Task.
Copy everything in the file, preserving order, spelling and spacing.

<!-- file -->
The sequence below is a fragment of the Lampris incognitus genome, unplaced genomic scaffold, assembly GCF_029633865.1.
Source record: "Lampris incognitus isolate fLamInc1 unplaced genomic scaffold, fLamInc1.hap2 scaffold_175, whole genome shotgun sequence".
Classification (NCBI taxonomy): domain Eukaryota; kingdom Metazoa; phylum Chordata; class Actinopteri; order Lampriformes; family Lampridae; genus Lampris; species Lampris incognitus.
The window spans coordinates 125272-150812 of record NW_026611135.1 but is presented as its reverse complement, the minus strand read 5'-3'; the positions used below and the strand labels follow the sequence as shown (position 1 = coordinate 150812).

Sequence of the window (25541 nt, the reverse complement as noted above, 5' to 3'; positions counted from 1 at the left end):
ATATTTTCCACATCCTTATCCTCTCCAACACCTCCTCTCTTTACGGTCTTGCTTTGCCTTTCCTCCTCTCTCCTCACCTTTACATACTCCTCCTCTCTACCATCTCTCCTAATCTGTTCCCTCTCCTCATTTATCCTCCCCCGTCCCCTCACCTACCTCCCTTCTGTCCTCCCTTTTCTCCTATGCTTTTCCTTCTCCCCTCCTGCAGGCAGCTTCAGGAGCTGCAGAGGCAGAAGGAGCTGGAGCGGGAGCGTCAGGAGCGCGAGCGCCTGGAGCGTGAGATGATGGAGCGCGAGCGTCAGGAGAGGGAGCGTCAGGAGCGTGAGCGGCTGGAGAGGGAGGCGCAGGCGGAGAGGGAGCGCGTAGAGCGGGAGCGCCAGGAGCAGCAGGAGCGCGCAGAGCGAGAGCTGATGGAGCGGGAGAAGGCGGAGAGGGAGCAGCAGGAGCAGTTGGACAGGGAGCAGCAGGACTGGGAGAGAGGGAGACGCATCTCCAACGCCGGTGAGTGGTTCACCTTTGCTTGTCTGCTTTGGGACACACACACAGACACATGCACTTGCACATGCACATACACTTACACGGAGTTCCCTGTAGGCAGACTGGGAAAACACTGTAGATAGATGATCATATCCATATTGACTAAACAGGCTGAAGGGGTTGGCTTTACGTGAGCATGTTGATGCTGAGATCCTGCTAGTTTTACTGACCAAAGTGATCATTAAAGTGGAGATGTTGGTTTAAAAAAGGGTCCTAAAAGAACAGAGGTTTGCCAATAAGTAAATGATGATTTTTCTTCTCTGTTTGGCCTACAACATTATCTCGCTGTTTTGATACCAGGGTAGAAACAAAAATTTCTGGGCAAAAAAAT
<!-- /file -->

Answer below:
The sequence below is a fragment of the Lampris incognitus genome, unplaced genomic scaffold, assembly GCF_029633865.1.
Source record: "Lampris incognitus isolate fLamInc1 unplaced genomic scaffold, fLamInc1.hap2 scaffold_175, whole genome shotgun sequence".
Classification (NCBI taxonomy): domain Eukaryota; kingdom Metazoa; phylum Chordata; class Actinopteri; order Lampriformes; family Lampridae; genus Lampris; species Lampris incognitus.
The window spans coordinates 125272-150812 of record NW_026611135.1 but is presented as its reverse complement, the minus strand read 5'-3'; the positions used below and the strand labels follow the sequence as shown (position 1 = coordinate 150812).

Sequence of the window (25541 nt, the reverse complement as noted above, 5' to 3'; positions counted from 1 at the left end):
ATATTTTCCACATCCTTATCCTCTCCAACACCTCCTCTCTTTACGGTCTTGCTTTGCCTTTCCTCCTCTCTCCTCACCTTTACATACTCCTCCTCTCTACCATCTCTCCTAATCTGTTCCCTCTCCTCATTTATCCTCCCCCGTCCCCTCACCTACCTCCCTTCTGTCCTCCCTTTTCTCCTATGCTTTTCCTTCTCCCCTCCTGCAGGCAGCTTCAGGAGCTGCAGAGGCAGAAGGAGCTGGAGCGGGAGCGTCAGGAGCGCGAGCGCCTGGAGCGTGAGATGATGGAGCGCGAGCGTCAGGAGAGGGAGCGTCAGGAGCGTGAGCGGCTGGAGAGGGAGGCGCAGGCGGAGAGGGAGCGCGTAGAGCGGGAGCGCCAGGAGCAGCAGGAGCGCGCAGAGCGAGAGCTGATGGAGCGGGAGAAGGCGGAGAGGGAGCAGCAGGAGCAGTTGGACAGGGAGCAGCAGGACTGGGAGAGAGGGAGACGCATCTCCAACGCCGGTGAGTGGTTCACCTTTGCTTGTCTGCTTTGGGACACACACACAGACACATGCACTTGCACATGCACATACACTTACACGGAGTTCCCTGTAGGCAGACTGGGAAAACACTGTAGATAGATGATCATATCCATATTGACTAAACAGGCTGAAGGGGTTGGCTTTACGTGAGCATGTTGATGCTGAGATCCTGCTAGTTTTACTGACCAAAGTGATCATTAAAGTGGAGATGTTGGTTTAAAAAAGGGTCCTAAAAGAACAGAGGTTTGCCAATAAGTAAATGATGATTTTTCTTCTCTGTTTGGCCTACAACATTATCTCGCTGTTTTGATACCAGGGTAGAAACAAAAATTTCTGGGCAAAAAAAT